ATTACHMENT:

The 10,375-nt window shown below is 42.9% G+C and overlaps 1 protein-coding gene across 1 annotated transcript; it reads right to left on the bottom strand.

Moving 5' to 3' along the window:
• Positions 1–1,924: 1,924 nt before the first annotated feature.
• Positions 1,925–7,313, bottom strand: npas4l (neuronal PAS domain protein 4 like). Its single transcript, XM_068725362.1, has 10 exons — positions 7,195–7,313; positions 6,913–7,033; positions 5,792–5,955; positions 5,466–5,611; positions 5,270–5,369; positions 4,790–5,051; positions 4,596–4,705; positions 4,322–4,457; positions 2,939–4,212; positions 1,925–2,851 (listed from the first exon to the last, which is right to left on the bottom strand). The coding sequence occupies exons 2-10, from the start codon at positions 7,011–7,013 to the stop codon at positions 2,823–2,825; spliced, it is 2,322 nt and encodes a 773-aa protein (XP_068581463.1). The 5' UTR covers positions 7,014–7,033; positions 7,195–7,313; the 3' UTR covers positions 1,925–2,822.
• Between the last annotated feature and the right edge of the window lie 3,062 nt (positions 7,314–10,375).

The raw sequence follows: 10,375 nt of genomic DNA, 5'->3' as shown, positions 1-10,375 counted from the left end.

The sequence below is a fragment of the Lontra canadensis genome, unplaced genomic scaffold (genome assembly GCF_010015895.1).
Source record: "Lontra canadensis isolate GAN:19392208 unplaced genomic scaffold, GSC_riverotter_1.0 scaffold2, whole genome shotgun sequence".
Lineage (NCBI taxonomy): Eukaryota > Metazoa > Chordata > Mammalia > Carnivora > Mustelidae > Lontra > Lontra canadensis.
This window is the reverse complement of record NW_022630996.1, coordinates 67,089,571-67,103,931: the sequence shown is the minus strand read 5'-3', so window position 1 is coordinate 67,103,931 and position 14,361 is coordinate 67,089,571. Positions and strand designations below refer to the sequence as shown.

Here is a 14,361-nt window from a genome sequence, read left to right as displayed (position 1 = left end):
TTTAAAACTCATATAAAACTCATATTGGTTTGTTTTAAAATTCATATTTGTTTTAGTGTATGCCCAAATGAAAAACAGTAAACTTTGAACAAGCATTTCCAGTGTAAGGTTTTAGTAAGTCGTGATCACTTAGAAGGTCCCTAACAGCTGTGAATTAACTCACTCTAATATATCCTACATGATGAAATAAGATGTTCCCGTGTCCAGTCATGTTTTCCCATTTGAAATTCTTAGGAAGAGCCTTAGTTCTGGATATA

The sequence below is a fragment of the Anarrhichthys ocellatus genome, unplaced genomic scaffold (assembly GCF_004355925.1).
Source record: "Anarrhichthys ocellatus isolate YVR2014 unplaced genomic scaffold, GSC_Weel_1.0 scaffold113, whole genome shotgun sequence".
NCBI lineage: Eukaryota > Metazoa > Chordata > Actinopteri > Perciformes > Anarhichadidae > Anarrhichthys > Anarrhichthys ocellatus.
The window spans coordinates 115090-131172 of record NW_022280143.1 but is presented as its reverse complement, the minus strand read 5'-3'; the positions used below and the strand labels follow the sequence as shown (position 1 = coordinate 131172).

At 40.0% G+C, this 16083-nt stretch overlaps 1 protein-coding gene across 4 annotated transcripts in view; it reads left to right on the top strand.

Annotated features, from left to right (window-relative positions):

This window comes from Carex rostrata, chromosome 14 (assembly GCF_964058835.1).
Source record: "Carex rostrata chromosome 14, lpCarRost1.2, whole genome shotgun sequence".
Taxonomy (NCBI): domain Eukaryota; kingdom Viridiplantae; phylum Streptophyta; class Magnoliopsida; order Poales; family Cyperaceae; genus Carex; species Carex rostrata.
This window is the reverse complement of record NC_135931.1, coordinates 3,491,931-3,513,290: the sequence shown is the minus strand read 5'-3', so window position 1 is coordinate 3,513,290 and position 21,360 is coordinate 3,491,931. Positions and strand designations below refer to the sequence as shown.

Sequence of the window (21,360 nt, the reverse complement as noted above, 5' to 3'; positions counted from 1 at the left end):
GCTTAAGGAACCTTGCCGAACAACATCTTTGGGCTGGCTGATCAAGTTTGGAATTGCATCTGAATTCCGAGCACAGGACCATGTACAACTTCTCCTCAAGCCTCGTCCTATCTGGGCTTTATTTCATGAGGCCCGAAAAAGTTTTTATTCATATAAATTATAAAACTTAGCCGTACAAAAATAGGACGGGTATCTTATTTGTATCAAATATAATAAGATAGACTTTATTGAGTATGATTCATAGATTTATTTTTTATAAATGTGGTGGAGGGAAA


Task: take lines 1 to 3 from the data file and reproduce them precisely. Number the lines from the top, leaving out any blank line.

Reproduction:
The 10,375-nt window shown below is 42.9% G+C and overlaps 1 protein-coding gene across 1 annotated transcript; it reads right to left on the bottom strand.

Moving 5' to 3' along the window:
• Positions 1–1,924: 1,924 nt before the first annotated feature.